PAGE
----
At Least I Have A GlassJune 19, 2009 Leave a comment
You know what they say—the glass is either half full or half empty, depending on your perspective. Well, I say it’s both! And the empty part has a residue, splashed up from the full part of the glass, so it’s not completely empty after all. All of this comes to mind as I mark the 10th anniversary since I was in a car accident that left me with permanent, chronic pain. This is the first time I’ve thought about how to mark the occasion. On one hand, there’s cause for great celebration. I’m alive and so are the two of my three sons who were with me that day. My husband has not spent the last ten years raising our youngest son alone. Hallelujah! The accident paved the way for us to buy a home and move our kids from three school systems into one. That’s been good for us all! And, I’ve had to adjust my understanding of what I’m physically capable of doing. That’s where the half-empty part starts to matter.
Two seconds of someone else’s carelessness has changed my life and my body forever. Ever since, I’ve been trying to displace the vision of myself as workhorse, resisting the reality of more fragile and limited images. There’s some good news in the bad news—some residue on the sides of the empty part of my glass. I’ve had to reconsider how much I can do, how much I want to do, and how much of that activity really matters. Not that I’ve figured it out, but that I’ve payed more and more attention to asking the right questions. I’ve been trying to follow Rilke’s advice: “Try to love the questions themselves, like locked rooms and like books written in a foreign language. Do not now look for the answers. They cannot now be given to you because you could not live them. It is a question of experiencing everything. At present you need to live the question. Perhaps you will gradually, without even noticing it, find yourself experiencing the answer, some distant day.”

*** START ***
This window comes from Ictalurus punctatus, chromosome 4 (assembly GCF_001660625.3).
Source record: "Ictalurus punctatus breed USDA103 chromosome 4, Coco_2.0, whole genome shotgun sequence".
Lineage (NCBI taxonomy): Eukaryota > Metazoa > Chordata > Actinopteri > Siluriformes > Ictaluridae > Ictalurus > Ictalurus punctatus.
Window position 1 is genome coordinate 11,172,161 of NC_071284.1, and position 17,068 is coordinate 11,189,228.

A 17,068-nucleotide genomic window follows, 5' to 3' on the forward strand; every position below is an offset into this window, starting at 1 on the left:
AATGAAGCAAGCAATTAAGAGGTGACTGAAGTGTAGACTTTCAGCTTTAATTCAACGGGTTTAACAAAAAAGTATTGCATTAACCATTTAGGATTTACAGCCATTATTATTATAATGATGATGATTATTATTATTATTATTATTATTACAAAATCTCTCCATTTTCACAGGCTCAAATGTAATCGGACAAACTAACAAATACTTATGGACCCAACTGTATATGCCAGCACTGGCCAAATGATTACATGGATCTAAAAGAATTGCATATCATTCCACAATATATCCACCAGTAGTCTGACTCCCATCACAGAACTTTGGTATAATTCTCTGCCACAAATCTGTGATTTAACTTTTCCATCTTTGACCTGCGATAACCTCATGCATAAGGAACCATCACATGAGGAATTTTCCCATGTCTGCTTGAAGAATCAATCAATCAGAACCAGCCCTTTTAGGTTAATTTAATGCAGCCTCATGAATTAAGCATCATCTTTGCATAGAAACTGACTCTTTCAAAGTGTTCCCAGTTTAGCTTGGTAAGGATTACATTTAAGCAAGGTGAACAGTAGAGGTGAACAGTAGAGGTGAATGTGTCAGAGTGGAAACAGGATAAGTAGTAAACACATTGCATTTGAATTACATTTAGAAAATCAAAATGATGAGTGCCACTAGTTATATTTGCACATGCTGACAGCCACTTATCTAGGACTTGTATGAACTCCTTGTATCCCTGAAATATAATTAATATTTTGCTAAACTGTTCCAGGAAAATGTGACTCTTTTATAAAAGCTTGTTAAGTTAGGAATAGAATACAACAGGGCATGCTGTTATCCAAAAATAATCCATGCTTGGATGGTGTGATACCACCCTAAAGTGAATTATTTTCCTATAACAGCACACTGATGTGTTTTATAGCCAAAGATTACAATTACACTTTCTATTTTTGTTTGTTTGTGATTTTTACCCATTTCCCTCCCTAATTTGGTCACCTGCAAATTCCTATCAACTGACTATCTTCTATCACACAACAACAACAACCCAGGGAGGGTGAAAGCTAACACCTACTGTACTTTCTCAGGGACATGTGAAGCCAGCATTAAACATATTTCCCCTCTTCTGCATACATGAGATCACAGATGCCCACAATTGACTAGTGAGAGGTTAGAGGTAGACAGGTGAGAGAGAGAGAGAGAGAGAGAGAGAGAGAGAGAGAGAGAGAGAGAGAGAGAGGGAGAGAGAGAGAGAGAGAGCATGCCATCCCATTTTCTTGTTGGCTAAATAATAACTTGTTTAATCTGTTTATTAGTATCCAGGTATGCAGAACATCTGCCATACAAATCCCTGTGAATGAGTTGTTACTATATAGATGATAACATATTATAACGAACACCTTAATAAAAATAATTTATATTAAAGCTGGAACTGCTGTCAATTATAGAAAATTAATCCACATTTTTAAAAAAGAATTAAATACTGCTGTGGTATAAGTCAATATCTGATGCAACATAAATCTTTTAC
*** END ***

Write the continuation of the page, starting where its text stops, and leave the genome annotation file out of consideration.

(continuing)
I think it’s the same in organizational and community life. Our glasses are both half full and half empty. We can rejoice in the half fullness; struggle with the half emptiness; all the time striving to perceive the residue on the edges of the empty part. And we live into the questions of meaning. What should we do? What must we do? What must leave aside? Does the empty or the full part of the glass deserve more attention right now? I’m still living my way into my own answers. Meanwhile, I can say with certainty, I’m glad that at least I have a glass!